In our opinion: Keep the issues of gun violence and untreated mental illness separate
The issue of gun violence and the disparate issues surrounding untreated mental illness have found confluence in the wake of the Sandy Hook school shootings in Connecticut, even though they are problems that should be dealt with separately. The gravitational pull that has put them in tandem is a political contrivance, and it's time to break it apart.
The recent White House Conference on Mental Illness is a step in the right direction, but only a baby step. The conference intended to launch a national conversation on a problem that deserves more attention and prioritization. Too many cases of mental illness go undiagnosed and untreated, and that is a large societal problem regardless of how many of those cases lead to incidents of gun violence.
The National Institute of Mental Health estimates 26 percent of adult Americans suffer from a diagnosable mental illness in any given year. Forty-six percent of kids, ages 13 to 18, will have experienced some form of mental illness during their lives. Most are transitory conditions related to mood, anxiety or substance abuse. But the NIMH says 6 percent of the population suffers from a serious or chronic mental illness.
The Sandy Hook incident propelled a discussion of the issue because the shooter, Adam Lanza, is believed to have been among that 6 percent. It isn't known exactly what condition he may have suffered from, but in the aftermath of the shooting, the gun lobby sought to deflect the outcry for stricter firearms regulations by replacing it with an outcry for greater focus on mental health issues.
It is unfortunate the White House has taken the bait, staging its conference in the context of its response to the Sandy Hook shootings. To marry a much-needed discussion of health policy to the incendiary debate over gun control serves no rational purpose. Yes, there should be more effective ways to restrict people with a history of mental illness and a proclivity toward violence from accessing deadly weapons, but that is not where a national conversation about mental illness should begin and end.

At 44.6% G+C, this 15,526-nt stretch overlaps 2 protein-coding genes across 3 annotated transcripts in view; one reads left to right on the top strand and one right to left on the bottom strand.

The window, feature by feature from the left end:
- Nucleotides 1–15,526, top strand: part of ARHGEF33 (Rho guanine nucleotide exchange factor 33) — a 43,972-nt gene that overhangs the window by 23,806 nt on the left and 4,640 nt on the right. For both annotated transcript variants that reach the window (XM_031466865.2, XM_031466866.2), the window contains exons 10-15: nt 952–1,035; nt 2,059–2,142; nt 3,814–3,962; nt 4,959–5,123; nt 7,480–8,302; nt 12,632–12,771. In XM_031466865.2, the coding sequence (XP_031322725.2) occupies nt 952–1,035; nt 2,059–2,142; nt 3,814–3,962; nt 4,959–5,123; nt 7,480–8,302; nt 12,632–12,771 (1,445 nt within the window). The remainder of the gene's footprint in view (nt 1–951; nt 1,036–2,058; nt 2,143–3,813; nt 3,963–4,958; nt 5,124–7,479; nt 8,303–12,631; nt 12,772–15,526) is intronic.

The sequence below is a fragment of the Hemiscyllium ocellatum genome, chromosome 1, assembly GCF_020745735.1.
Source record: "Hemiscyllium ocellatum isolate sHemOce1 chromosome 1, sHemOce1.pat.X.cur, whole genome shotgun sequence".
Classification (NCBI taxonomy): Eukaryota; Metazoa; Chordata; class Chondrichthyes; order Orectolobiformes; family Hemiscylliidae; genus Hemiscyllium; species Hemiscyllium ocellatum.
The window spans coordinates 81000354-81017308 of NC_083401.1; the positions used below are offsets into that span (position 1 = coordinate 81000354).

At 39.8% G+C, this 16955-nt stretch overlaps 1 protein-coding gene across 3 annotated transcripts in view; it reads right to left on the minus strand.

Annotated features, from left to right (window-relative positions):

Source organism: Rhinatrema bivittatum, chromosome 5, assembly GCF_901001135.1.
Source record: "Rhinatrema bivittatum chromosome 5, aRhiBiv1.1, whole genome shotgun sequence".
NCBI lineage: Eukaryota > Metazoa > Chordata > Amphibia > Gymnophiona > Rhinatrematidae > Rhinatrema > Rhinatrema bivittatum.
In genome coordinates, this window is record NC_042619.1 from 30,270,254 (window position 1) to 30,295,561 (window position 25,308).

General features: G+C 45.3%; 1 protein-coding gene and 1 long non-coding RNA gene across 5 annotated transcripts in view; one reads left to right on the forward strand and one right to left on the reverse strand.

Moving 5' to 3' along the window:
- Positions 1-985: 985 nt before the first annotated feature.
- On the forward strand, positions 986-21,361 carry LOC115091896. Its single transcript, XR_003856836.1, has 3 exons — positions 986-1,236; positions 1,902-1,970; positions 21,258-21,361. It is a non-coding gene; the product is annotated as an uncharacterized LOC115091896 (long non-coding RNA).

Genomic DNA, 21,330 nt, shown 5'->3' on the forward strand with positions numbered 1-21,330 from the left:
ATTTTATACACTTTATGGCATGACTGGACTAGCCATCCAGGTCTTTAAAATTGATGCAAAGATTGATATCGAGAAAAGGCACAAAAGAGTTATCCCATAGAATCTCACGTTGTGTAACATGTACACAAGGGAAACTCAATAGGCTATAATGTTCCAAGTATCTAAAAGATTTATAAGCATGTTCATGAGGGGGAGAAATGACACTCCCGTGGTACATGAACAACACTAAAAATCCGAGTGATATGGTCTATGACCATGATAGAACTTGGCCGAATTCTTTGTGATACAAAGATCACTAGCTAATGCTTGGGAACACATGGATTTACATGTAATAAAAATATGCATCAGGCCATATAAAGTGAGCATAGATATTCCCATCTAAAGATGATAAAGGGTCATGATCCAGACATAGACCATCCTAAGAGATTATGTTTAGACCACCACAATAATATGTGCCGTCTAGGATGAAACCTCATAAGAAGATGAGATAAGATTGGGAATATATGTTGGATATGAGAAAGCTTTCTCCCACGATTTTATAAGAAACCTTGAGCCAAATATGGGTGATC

It should begin with a frank and open discussion of the stigma that causes so many to ignore symptoms and shy away from seeking treatment. Tying that discussion to the issue of gun violence serves to perpetuate the stigma by inferring that people who suffer from a mental disorder are prone to acts of mass violence. Such an inference is inaccurate, unfair and totally counterproductive.
Yes, suicide is a big part of the problem and, yes, many suicides are committed with firearms. Keeping guns away from people with suicidal or homicidal tendencies makes sense, but the real problem here — as in the case of Adam Lanza — is that these people are not being detected soon enough, or offered help soon enough.
Continuing to talk about the two issues in tandem suggests a linkage that doesn't exist. Gun regulations will not result in better diagnosis or treatment of mental illness any more than better diagnosis and treatment will curb the proliferation of assault weapons.
Policymakers should go forward with proposals on both fronts, but along separate courses that recognize they are separate problems that demand separate solutions.